BREXIT - Health and safety chess, draughts or Chequers?
With the political conference season over and just under 6 months to our departure from the European Union, where might health and safety be come April 2019?
We have, by most measures, a world leading health and safety culture and performance. That isn’t to say it is perfect, nor we should we ever take it for granted, good health, safety and wellbeing after all doesn’t happen by accident. But what is the gambit for health and safety in a post EU UK?
- Legally, while much of the health and safety regulation we have is derived from the EU (although many have our own take on them – there is a difference between Directive and Framework Directive), the Health and Safety at Work etc. Act 1974 remains wholly ours.
- Financially, the sentencing guidelines for health and safety introduced in 2016 are for our courts and this shouldn’t change - accepting the duty they currently have on the interpretation of EU derived national law.
- Morally, with the exception of a small blip on asbestos, our interpretation and implementation of regulations does look to capture the spirit as well as the letter of the law. Many of the requirements, covering workplaces, DSE, manual handling and management, tackle the vast majority of the more common hazards too. Will we want to change these?
- Reputationally, as a number of commentators have identified, the draft Health and Safety (Amendment) (EU Exit) Regulations 2018, are seeking to “maintain the protections afforded by health and safety legislation” and “do not impose any new liabilities or obligations on relevant persons". There was nothing in Chequers to indicate a change in stance either on health and safety and I’m guessing any substantive changes would have at least needed to be flagged.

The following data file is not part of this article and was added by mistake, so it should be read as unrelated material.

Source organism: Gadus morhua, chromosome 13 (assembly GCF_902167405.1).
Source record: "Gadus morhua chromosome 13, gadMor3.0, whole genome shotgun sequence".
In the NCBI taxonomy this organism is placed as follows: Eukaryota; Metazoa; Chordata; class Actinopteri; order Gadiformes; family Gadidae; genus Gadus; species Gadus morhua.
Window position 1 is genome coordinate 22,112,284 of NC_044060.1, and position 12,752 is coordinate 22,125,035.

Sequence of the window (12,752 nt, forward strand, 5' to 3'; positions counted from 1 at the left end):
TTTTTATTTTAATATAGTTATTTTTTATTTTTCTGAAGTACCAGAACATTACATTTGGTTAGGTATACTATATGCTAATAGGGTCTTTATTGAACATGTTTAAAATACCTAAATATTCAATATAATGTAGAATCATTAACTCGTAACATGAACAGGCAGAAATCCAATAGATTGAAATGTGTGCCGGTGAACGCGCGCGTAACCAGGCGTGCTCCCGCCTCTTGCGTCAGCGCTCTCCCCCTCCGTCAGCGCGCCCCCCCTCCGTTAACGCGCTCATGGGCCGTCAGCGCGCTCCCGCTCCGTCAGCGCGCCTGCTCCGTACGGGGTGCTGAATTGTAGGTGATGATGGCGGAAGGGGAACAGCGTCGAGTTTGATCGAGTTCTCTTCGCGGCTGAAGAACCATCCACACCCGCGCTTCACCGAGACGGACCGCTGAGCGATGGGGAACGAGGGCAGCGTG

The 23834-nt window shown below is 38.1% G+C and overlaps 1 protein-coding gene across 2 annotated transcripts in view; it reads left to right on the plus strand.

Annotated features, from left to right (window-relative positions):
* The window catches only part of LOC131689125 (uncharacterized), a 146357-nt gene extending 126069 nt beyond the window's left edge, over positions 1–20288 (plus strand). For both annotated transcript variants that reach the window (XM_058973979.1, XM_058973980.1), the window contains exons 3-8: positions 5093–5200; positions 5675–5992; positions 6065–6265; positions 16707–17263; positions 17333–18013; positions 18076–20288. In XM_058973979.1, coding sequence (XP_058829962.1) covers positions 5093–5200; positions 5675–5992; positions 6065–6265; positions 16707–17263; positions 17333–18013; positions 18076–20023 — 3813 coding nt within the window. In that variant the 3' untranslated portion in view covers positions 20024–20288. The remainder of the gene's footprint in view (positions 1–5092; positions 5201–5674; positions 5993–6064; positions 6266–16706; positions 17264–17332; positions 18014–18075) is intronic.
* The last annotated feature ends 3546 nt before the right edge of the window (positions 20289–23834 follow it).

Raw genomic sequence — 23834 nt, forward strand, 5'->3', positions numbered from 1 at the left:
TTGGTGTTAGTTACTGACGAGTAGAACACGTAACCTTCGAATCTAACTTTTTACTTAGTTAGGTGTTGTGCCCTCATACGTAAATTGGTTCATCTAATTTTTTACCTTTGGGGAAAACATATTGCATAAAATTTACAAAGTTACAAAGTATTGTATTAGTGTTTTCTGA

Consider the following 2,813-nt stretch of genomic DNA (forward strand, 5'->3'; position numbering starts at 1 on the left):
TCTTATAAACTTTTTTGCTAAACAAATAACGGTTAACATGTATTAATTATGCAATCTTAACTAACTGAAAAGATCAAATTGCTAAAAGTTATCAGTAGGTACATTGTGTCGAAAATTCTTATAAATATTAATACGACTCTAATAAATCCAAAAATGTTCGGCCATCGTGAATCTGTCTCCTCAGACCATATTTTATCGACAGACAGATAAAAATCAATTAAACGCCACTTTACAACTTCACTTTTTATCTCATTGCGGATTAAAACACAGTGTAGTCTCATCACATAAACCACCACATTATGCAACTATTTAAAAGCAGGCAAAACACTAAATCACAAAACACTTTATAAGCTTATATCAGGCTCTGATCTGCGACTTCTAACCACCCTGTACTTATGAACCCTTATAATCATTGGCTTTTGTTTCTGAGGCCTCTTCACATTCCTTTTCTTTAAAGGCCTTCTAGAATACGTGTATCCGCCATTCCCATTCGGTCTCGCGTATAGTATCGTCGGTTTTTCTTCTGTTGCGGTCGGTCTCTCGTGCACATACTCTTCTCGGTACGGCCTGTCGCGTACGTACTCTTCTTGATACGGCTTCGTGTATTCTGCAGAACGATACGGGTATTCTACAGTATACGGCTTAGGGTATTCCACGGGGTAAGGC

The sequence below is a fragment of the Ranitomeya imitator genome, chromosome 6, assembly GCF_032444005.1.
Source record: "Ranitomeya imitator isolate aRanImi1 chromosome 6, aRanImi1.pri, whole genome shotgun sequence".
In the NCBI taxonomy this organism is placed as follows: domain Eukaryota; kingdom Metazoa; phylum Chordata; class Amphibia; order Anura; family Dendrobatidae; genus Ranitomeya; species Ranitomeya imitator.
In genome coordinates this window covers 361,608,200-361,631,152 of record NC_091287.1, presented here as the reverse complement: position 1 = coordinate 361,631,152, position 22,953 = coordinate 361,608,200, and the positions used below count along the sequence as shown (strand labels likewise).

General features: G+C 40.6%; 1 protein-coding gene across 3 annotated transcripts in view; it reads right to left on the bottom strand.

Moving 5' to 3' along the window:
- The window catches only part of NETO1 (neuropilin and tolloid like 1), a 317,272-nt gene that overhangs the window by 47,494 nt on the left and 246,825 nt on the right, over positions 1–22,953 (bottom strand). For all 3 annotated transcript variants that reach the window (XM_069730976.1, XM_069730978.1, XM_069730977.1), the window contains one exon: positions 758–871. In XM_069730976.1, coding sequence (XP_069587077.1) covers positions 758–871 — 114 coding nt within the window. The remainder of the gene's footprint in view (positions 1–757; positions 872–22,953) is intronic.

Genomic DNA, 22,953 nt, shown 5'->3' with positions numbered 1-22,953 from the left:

The one area of longer term concern is once out of the EU, the commitment to continually look to improve worker health and safety could be lost. This could mean health and safety becomes much more an individual party political issue. However, while our latest figures show trend ‘reductions’ in workplace fatal injuries and reported RIDDOR incidents - lost time and cost to the economy of ill health and injury are increasing - and that is less good for output and productivity. Zugzwang in draughts terms?